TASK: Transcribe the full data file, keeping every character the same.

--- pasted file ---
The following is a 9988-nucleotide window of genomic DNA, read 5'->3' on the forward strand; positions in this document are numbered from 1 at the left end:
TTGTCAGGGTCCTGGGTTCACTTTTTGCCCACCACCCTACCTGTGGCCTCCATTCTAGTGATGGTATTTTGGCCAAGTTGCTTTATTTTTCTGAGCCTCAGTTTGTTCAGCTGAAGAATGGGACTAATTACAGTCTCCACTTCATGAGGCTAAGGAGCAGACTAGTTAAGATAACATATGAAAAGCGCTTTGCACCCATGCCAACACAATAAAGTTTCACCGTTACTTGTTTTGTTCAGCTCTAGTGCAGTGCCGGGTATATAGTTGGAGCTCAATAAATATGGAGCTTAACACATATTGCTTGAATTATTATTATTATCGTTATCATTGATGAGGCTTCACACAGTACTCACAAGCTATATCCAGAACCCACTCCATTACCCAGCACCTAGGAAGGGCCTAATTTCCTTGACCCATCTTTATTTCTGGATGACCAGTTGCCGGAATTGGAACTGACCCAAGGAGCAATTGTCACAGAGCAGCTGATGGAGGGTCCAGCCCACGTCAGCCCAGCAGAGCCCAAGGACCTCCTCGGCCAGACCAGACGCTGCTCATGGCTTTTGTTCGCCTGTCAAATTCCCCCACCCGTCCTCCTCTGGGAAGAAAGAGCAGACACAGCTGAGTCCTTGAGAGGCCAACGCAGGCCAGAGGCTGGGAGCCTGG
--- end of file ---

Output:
The following is a 9988-nucleotide window of genomic DNA, read 5'->3' on the forward strand; positions in this document are numbered from 1 at the left end:
TTGTCAGGGTCCTGGGTTCACTTTTTGCCCACCACCCTACCTGTGGCCTCCATTCTAGTGATGGTATTTTGGCCAAGTTGCTTTATTTTTCTGAGCCTCAGTTTGTTCAGCTGAAGAATGGGACTAATTACAGTCTCCACTTCATGAGGCTAAGGAGCAGACTAGTTAAGATAACATATGAAAAGCGCTTTGCACCCATGCCAACACAATAAAGTTTCACCGTTACTTGTTTTGTTCAGCTCTAGTGCAGTGCCGGGTATATAGTTGGAGCTCAATAAATATGGAGCTTAACACATATTGCTTGAATTATTATTATTATCGTTATCATTGATGAGGCTTCACACAGTACTCACAAGCTATATCCAGAACCCACTCCATTACCCAGCACCTAGGAAGGGCCTAATTTCCTTGACCCATCTTTATTTCTGGATGACCAGTTGCCGGAATTGGAACTGACCCAAGGAGCAATTGTCACAGAGCAGCTGATGGAGGGTCCAGCCCACGTCAGCCCAGCAGAGCCCAAGGACCTCCTCGGCCAGACCAGACGCTGCTCATGGCTTTTGTTCGCCTGTCAAATTCCCCCACCCGTCCTCCTCTGGGAAGAAAGAGCAGACACAGCTGAGTCCTTGAGAGGCCAACGCAGGCCAGAGGCTGGGAGCCTGG